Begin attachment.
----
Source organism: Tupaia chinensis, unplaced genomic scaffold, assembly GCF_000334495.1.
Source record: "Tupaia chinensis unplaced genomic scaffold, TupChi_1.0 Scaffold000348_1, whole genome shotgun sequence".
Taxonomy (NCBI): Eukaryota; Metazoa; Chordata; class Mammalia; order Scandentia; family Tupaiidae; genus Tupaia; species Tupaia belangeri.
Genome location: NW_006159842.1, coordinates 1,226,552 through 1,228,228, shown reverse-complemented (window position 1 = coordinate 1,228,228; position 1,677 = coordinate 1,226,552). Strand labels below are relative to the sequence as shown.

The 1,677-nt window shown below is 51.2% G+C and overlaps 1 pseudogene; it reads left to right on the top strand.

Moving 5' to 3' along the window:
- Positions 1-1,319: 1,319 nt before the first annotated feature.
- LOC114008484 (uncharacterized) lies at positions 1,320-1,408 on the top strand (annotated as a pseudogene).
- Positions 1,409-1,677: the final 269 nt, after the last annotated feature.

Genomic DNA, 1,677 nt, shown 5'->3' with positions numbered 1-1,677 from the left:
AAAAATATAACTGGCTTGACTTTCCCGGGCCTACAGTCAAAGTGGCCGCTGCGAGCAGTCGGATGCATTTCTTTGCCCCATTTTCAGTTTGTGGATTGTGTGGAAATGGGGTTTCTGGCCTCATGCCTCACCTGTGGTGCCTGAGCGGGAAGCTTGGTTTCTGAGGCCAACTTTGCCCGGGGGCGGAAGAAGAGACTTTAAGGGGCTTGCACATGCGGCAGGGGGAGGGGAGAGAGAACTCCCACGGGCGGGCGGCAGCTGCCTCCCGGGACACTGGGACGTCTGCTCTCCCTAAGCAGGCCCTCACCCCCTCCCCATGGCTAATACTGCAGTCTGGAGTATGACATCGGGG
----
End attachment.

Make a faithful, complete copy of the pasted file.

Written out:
Source organism: Tupaia chinensis, unplaced genomic scaffold, assembly GCF_000334495.1.
Source record: "Tupaia chinensis unplaced genomic scaffold, TupChi_1.0 Scaffold000348_1, whole genome shotgun sequence".
Taxonomy (NCBI): Eukaryota; Metazoa; Chordata; class Mammalia; order Scandentia; family Tupaiidae; genus Tupaia; species Tupaia belangeri.
Genome location: NW_006159842.1, coordinates 1,226,552 through 1,228,228, shown reverse-complemented (window position 1 = coordinate 1,228,228; position 1,677 = coordinate 1,226,552). Strand labels below are relative to the sequence as shown.

The 1,677-nt window shown below is 51.2% G+C and overlaps 1 pseudogene; it reads left to right on the top strand.

Moving 5' to 3' along the window:
- Positions 1-1,319: 1,319 nt before the first annotated feature.
- LOC114008484 (uncharacterized) lies at positions 1,320-1,408 on the top strand (annotated as a pseudogene).
- Positions 1,409-1,677: the final 269 nt, after the last annotated feature.

Genomic DNA, 1,677 nt, shown 5'->3' with positions numbered 1-1,677 from the left:
AAAAATATAACTGGCTTGACTTTCCCGGGCCTACAGTCAAAGTGGCCGCTGCGAGCAGTCGGATGCATTTCTTTGCCCCATTTTCAGTTTGTGGATTGTGTGGAAATGGGGTTTCTGGCCTCATGCCTCACCTGTGGTGCCTGAGCGGGAAGCTTGGTTTCTGAGGCCAACTTTGCCCGGGGGCGGAAGAAGAGACTTTAAGGGGCTTGCACATGCGGCAGGGGGAGGGGAGAGAGAACTCCCACGGGCGGGCGGCAGCTGCCTCCCGGGACACTGGGACGTCTGCTCTCCCTAAGCAGGCCCTCACCCCCTCCCCATGGCTAATACTGCAGTCTGGAGTATGACATCGGGG